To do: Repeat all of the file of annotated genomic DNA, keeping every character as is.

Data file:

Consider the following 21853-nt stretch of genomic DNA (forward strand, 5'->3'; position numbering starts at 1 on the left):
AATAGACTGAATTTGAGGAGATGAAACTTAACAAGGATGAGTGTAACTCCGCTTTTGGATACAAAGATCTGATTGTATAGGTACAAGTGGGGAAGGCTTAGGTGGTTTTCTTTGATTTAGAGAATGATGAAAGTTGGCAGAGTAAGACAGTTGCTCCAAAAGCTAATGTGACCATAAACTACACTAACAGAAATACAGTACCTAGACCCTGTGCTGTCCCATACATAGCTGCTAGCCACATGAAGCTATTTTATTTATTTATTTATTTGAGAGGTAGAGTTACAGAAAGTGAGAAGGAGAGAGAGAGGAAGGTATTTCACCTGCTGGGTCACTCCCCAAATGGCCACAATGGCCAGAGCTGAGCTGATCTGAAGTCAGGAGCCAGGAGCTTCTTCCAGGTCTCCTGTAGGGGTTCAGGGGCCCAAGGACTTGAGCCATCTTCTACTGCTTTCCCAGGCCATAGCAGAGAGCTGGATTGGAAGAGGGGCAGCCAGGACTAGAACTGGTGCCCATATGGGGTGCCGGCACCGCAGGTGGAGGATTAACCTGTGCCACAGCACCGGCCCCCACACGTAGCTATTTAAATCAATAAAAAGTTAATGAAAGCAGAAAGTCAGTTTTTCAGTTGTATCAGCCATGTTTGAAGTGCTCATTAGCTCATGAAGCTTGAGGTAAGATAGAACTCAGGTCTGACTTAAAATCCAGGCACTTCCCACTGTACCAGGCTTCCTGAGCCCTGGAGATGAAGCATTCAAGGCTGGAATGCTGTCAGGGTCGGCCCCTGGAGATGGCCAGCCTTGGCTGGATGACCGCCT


Consider the following 21853-nt stretch of genomic DNA (forward strand, 5'->3'; position numbering starts at 1 on the left):
AATAGACTGAATTTGAGGAGATGAAACTTAACAAGGATGAGTGTAACTCCGCTTTTGGATACAAAGATCTGATTGTATAGGTACAAGTGGGGAAGGCTTAGGTGGTTTTCTTTGATTTAGAGAATGATGAAAGTTGGCAGAGTAAGACAGTTGCTCCAAAAGCTAATGTGACCATAAACTACACTAACAGAAATACAGTACCTAGACCCTGTGCTGTCCCATACATAGCTGCTAGCCACATGAAGCTATTTTATTTATTTATTTATTTGAGAGGTAGAGTTACAGAAAGTGAGAAGGAGAGAGAGAGGAAGGTATTTCACCTGCTGGGTCACTCCCCAAATGGCCACAATGGCCAGAGCTGAGCTGATCTGAAGTCAGGAGCCAGGAGCTTCTTCCAGGTCTCCTGTAGGGGTTCAGGGGCCCAAGGACTTGAGCCATCTTCTACTGCTTTCCCAGGCCATAGCAGAGAGCTGGATTGGAAGAGGGGCAGCCAGGACTAGAACTGGTGCCCATATGGGGTGCCGGCACCGCAGGTGGAGGATTAACCTGTGCCACAGCACCGGCCCCCACACGTAGCTATTTAAATCAATAAAAAGTTAATGAAAGCAGAAAGTCAGTTTTTCAGTTGTATCAGCCATGTTTGAAGTGCTCATTAGCTCATGAAGCTTGAGGTAAGATAGAACTCAGGTCTGACTTAAAATCCAGGCACTTCCCACTGTACCAGGCTTCCTGAGCCCTGGAGATGAAGCATTCAAGGCTGGAATGCTGTCAGGGTCGGCCCCTGGAGATGGCCAGCCTTGGCTGGATGACCGCCT